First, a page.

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Dollar bears fail to force selloff; it’s not good news for equity PDF Print E-mail
Written by George Albert   

Written for First Post
January 7, 2012: The dollar bears have failed to push the greenback down for nearly three weeks, increasing the prospect of a further rally that does not augur well for equities and the Indian Rupee.

In an article published on December 17, 2011, we had mentioned that the Dollar had reached a level of resistance and could sell off. Prices often fall from resistance levels. The dollar did sell off twice, which pushed up equities and the Indian rupee a bit. 

However a look at the chart now will show that the dollar index hit the resistance level between 80.80 and 81.50 twice. On Friday the index hit the level a third time and went deeper into the resistance level. This shows that the bears have failed to sustain a sell off, indicating the strength of bulls. If the index closes above 81.50 on any trading day, the dollar can rally higher. The times that the index hit the resistance level is shown on the chart with white arrows. (Click here for the Dollar index chart )

However, unless the resistance level is broken there is always the probability that the index could sell off. The probability of a sell off decreases the more times prices come and hit the resistance level.  The logic is simple. Prices turn lower from resistance levels as the number of buyers exceed sellers. As prices keep coming back to the level multiple times the buyers are taking out sellers and eventually prices move higher.

On Friday, the dollar index moved back into the resistance level for the third time. This reduces the probability of the dollar sell off. If the index breaks the 81.50 level, it can go all the way up to the next resistance level of 83. A dollar rally usually does not augur well for the Indian rupee and equities. We could see the INR fall, unless the Reserve Bank of India intervenes in the market.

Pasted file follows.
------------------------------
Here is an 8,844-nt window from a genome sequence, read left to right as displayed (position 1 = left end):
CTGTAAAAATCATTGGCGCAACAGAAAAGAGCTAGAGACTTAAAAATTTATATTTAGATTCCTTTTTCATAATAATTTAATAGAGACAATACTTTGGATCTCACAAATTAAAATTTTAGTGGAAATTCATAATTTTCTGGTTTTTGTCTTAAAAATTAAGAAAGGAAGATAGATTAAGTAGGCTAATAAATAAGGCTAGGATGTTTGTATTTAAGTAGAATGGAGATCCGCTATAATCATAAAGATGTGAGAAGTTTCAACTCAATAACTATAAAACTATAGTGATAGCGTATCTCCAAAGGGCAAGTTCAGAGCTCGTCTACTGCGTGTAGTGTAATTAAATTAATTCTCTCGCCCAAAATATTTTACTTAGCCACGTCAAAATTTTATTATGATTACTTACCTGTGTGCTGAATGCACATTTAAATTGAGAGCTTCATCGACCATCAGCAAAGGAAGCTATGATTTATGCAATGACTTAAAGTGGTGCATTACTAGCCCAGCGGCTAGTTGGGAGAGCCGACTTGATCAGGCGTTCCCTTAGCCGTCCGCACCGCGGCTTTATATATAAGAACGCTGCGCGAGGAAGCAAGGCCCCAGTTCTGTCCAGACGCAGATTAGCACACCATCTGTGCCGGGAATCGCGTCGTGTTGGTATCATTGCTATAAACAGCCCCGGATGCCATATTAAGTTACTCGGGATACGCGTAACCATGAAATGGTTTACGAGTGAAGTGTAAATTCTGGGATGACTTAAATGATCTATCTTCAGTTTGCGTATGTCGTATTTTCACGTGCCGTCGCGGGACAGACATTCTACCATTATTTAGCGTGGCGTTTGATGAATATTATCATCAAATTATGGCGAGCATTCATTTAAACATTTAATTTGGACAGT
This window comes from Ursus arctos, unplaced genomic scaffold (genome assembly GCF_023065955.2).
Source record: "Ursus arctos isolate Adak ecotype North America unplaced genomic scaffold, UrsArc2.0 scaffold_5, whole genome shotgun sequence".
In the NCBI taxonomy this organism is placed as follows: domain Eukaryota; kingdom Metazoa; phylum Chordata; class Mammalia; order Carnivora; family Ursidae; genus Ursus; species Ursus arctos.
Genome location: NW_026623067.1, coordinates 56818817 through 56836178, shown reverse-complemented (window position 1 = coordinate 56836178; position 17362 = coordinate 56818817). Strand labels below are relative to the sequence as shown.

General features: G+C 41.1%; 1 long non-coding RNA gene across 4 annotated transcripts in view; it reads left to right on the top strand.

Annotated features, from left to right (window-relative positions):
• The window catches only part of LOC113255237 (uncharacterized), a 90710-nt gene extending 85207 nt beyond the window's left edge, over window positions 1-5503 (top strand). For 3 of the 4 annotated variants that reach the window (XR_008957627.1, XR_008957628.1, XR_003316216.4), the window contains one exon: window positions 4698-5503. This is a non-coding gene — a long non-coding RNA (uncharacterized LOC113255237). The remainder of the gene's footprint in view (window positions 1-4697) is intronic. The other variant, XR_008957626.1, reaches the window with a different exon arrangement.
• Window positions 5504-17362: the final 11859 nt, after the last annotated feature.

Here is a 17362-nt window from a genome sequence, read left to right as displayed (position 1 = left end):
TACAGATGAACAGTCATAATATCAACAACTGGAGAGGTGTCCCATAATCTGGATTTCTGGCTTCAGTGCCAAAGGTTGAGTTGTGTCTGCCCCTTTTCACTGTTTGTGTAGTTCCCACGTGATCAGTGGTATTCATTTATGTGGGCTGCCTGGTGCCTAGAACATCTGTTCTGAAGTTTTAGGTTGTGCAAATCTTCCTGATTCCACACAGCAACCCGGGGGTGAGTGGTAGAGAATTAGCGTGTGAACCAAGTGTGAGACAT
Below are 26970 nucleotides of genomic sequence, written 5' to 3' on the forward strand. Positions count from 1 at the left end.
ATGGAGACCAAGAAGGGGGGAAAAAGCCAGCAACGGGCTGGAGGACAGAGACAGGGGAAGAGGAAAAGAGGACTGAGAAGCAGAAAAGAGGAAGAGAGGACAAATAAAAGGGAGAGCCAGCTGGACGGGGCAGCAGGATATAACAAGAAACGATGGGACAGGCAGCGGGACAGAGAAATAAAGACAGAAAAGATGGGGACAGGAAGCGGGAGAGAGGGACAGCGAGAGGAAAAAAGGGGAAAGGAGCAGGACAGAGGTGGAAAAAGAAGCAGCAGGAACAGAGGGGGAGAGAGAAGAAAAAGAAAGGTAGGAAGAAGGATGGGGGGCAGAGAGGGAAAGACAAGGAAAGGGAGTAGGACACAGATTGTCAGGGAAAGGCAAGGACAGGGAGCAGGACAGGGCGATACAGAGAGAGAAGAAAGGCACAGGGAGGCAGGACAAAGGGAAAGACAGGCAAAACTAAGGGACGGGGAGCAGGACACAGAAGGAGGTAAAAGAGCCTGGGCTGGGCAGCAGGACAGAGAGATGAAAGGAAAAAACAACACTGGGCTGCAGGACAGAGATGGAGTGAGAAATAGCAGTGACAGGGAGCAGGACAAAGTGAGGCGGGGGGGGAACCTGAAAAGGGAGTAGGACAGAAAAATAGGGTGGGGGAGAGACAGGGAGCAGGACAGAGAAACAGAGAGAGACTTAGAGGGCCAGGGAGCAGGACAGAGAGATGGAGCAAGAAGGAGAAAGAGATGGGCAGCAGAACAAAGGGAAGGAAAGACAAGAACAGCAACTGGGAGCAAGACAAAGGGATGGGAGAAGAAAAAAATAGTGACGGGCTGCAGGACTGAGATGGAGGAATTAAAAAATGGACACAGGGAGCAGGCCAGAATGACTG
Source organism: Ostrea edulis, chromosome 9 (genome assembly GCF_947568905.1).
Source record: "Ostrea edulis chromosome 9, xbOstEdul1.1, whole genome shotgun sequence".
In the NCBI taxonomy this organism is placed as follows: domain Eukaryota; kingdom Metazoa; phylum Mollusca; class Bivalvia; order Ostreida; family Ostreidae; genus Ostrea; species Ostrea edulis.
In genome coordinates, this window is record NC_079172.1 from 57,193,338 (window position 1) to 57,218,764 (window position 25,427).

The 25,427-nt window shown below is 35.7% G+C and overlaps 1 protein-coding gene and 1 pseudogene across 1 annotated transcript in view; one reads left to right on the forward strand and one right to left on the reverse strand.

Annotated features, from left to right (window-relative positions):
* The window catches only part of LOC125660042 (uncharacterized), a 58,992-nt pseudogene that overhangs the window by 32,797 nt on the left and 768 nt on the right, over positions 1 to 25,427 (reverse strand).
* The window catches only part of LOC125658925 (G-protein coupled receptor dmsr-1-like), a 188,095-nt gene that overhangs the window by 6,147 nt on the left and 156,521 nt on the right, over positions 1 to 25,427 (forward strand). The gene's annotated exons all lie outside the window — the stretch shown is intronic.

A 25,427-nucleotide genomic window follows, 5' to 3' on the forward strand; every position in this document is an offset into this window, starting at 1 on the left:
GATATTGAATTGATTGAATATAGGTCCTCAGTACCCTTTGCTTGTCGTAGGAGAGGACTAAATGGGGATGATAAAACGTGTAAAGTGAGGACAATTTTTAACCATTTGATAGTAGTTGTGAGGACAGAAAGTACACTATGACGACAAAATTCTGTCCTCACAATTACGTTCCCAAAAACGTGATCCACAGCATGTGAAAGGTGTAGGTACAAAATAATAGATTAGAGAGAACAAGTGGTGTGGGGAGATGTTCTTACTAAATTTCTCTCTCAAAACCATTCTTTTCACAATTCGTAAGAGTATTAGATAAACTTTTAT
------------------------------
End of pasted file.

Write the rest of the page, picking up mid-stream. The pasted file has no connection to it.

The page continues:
Fundamentally too things are looking up for the dollar. The unemployment rate in the US has been falling for sometime now and came at 8.5% yesterday, slightly lower than the 8.6% last month. But the more positive aspect is that the US is adding private sector jobs at a decent rate. This is positive for the dollar. 

On the other hand Europe is seeing a contraction in the economy. Also  the European Central Bank (ECB) is pumping liquidity into the system by buying sovereign bonds (Italy is the latest example). These are negative factors for the Euro and by implication positive for the dollar. India and China are slowing down too. Given the tailwinds for the dollar, we could see it rallying some more. 

Trading strategy

Unless the market has proven that the dollar will rally, by breaking out of the 81.50 level, we'd do nothing. After the breakout we'd buy the Dollar or short equities and the Rupee, once the greenback rally corrects back to the 81.50 level. Some traders jump in at the breakout. We wait for a retracement as it is a more conservative play. Aggressive traders can short the dollar right now and go long on equities, as there is still a chance that the dollar can sell off and equities rally. But if the Dollar index closes above 81.50 we'd close out our positions.